Divided America votes in midterms, seen as referendum on Trump's presidency

Divided America votes in midterms, seen as referendum on Trump's presidency

Political junkies will have their pizza ordered, their favorite cable news channel on, and reloading on their second screen. All times below are in Eastern Standard Time.

Rep. George Graham, a Democrat from Kinston, trailed in early returns. Joe Donnelly in IN and Republican Marsha Blackburn's win in Tennessee made it much more hard for Democrats to make inroads.

Americans started voting Tuesday in critical midterm elections that mark the first major voter test of US President Donald Trump's controversial presidency, with control of Congress at stake.

You can also follow CBC News reporters covering the midterms across the USA through CBC News Instagram stories here. Knocking off Donnelly in IN makes the math hard for Democrats, with competitive Senate races still too close to call in Florida and Texas.

Kentucky, meanwhile, will give us an early indication of how the US House races are shaping up.

Democrats are most optimistic about the House, a sprawling battlefield extending from Alaska to Florida.

Fox and NBC television networks called the result in the US House of Representatives, while confirming expectations that Trump's Republicans will retain control of the Senate. REUTERS/Andrew Kelly Milford Hayes and his son Myles watch as Milford's wife, U.S. Democratic Congressional candidate Jahana Hayes, is interviewed at a voting station in Wolcott, Connecticut, U.S., November 6, 2018.

Most Democratic candidates in tight races stayed away from harsh criticism of Trump during the campaign's final stretch, focusing instead on bread-and-butter issues like keeping down health care costs, maintaining insurance protections for people with pre-existing medical conditions and safeguarding the Social Security retirement and Medicare health care programs for senior citizens.

Voting finished in IN and Kentucky, as well as in most of Florida, Georgia and Virginia.

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Speaking to Fox News earlier in the evening, White House press secretary Sarah Sanders said Democrats shouldn't "waste time" with an investigation.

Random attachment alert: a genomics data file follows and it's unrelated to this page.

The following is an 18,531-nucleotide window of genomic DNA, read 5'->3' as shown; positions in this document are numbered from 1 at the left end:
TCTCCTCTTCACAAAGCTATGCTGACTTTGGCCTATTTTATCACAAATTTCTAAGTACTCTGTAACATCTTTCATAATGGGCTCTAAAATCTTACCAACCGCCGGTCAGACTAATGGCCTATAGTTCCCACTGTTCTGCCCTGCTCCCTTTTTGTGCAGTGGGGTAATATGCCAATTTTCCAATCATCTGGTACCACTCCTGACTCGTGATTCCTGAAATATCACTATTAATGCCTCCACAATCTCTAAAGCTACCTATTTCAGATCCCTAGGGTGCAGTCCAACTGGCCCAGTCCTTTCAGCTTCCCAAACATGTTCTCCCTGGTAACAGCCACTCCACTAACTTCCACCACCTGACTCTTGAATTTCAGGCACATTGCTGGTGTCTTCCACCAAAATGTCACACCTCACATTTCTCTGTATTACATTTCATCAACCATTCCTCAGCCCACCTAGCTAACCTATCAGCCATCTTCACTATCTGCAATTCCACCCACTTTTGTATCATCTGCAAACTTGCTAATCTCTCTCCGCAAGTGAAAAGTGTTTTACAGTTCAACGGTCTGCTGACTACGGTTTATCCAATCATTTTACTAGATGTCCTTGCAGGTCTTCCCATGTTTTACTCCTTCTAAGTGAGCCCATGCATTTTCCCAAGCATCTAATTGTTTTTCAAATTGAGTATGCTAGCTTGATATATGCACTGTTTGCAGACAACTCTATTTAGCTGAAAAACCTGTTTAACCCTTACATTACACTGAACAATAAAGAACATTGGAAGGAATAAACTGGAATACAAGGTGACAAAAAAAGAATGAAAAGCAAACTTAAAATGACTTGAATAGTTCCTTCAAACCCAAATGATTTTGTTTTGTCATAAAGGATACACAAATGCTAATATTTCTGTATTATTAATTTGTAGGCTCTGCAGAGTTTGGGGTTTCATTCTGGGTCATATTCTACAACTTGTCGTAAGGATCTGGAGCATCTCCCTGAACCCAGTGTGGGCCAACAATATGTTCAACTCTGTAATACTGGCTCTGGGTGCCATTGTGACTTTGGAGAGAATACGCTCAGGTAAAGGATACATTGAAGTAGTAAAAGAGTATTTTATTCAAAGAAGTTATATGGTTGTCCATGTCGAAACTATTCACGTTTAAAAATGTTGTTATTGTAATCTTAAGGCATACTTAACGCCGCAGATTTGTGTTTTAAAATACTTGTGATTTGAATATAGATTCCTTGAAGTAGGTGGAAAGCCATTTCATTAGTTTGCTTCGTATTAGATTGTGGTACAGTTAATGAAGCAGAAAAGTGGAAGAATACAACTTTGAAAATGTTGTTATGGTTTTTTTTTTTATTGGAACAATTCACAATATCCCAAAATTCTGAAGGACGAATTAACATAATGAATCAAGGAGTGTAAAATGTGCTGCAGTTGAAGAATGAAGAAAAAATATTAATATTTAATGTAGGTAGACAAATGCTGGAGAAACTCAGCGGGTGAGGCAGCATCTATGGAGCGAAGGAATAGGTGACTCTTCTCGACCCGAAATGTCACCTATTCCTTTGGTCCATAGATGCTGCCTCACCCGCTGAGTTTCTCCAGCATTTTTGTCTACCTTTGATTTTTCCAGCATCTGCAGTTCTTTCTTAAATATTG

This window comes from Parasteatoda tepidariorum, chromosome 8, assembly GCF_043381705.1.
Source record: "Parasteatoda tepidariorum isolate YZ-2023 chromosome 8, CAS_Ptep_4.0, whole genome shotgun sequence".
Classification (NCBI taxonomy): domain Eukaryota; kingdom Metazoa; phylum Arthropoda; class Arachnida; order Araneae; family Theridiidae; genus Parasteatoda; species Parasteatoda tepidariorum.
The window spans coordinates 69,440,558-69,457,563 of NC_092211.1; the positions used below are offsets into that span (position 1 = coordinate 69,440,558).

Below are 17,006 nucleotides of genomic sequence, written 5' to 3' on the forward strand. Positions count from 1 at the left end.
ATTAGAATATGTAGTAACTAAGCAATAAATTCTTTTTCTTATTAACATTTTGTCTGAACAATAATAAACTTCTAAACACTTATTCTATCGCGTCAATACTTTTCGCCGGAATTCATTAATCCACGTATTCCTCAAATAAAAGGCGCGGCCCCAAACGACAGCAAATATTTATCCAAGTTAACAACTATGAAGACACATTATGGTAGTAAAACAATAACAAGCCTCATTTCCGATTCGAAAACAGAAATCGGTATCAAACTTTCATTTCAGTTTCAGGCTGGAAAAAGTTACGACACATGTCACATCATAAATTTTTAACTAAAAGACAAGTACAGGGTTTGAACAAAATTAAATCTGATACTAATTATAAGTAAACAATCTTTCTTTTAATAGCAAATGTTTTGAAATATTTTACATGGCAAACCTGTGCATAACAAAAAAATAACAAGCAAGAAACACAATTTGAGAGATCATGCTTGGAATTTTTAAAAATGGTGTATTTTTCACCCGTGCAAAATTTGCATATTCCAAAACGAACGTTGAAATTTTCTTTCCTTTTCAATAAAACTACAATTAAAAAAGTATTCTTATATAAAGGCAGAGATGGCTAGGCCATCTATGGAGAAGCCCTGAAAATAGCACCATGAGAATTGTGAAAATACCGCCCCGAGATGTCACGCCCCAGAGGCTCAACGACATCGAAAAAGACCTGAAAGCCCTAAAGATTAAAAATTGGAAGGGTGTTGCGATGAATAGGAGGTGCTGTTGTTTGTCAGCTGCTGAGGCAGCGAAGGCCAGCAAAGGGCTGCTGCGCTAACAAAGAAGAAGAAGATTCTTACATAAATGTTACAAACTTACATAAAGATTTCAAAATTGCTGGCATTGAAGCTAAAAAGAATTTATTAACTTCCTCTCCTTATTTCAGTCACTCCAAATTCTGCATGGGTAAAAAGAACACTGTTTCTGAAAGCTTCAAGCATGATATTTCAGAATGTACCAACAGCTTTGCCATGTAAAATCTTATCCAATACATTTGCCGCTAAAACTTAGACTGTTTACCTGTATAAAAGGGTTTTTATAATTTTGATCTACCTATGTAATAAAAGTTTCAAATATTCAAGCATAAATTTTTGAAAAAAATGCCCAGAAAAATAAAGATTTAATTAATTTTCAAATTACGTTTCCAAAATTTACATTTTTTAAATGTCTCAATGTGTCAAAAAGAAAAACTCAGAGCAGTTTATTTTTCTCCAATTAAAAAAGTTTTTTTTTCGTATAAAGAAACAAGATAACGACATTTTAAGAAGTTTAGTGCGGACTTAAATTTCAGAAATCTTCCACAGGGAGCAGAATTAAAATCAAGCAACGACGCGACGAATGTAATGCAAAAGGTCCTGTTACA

A far more unlikely achievement for the Democrats would be taking over simple majorities in either chamber.

Half of USA polls closed by 8pm ET. Democratic Senate incumbents were up for re-election, for example, in North Dakota, Indiana, and Missouri - states Trump carried by nearly 25 percentage points on average two years ago.

By 9 p.m., we should begin to have a sense of the big picture. We should also expect to hear speeches from US Senator Elizabeth Warren and Governor Charlie Baker around now. The questions of the hour: Which woman will win the Arizona Senate seat being vacated by Republican Jeff Flake?

The result upends the balance of power in Washington, where Trump has enjoyed an easy ride from Republican dominance of both houses of Congress since his shock election in 2016.

Democrats need to pick up two dozen seats to claim the House majority.

The first polls were closing across parts of Kentucky and IN at 6 p.m. EST.

Democrats will likely lose a couple of House seats they've held, though: State Rep. Bobbie Richardson has lost her race in Nash County and state Rep. George Graham trails his Republican opponent in Lenoir County with most of the vote in. Liberal House member Beto O'Rourke became a national sensation with his underdog US Senate campaign but fell short in conservative Texas, and Andrew Gillum was trailing Republican Ron DeSantis in his quest to become the first African-American governor of the key swing state of Florida. But whether it's a blue wave or a red wave, one thing is certain: "A wave of money is surging toward Election Day, much of it coming from the wealthiest donors targeting this year's most competitive races". So no need to stay up late.

But the final results in these races, if they're close, could take weeks to tabulate. But you can catch up in the morning.